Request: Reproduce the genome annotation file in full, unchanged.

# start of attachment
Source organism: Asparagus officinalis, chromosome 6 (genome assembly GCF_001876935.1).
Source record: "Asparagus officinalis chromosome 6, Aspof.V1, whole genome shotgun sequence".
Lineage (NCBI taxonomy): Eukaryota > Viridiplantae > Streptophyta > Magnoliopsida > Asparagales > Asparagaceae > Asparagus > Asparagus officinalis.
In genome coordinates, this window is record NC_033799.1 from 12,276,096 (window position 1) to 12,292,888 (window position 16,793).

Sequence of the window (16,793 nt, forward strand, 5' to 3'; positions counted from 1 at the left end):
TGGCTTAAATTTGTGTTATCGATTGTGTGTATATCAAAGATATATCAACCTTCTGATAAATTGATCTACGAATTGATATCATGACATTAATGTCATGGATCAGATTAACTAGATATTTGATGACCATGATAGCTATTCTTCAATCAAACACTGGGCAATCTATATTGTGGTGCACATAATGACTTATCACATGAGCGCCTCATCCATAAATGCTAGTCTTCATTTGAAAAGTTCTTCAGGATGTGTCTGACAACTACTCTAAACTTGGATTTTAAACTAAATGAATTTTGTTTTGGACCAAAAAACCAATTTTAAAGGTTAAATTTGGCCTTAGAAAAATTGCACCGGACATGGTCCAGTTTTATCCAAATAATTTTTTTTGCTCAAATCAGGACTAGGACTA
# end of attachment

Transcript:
Source organism: Asparagus officinalis, chromosome 6 (genome assembly GCF_001876935.1).
Source record: "Asparagus officinalis chromosome 6, Aspof.V1, whole genome shotgun sequence".
Lineage (NCBI taxonomy): Eukaryota > Viridiplantae > Streptophyta > Magnoliopsida > Asparagales > Asparagaceae > Asparagus > Asparagus officinalis.
In genome coordinates, this window is record NC_033799.1 from 12,276,096 (window position 1) to 12,292,888 (window position 16,793).

Sequence of the window (16,793 nt, forward strand, 5' to 3'; positions counted from 1 at the left end):
TGGCTTAAATTTGTGTTATCGATTGTGTGTATATCAAAGATATATCAACCTTCTGATAAATTGATCTACGAATTGATATCATGACATTAATGTCATGGATCAGATTAACTAGATATTTGATGACCATGATAGCTATTCTTCAATCAAACACTGGGCAATCTATATTGTGGTGCACATAATGACTTATCACATGAGCGCCTCATCCATAAATGCTAGTCTTCATTTGAAAAGTTCTTCAGGATGTGTCTGACAACTACTCTAAACTTGGATTTTAAACTAAATGAATTTTGTTTTGGACCAAAAAACCAATTTTAAAGGTTAAATTTGGCCTTAGAAAAATTGCACCGGACATGGTCCAGTTTTATCCAAATAATTTTTTTTGCTCAAATCAGGACTAGGACTA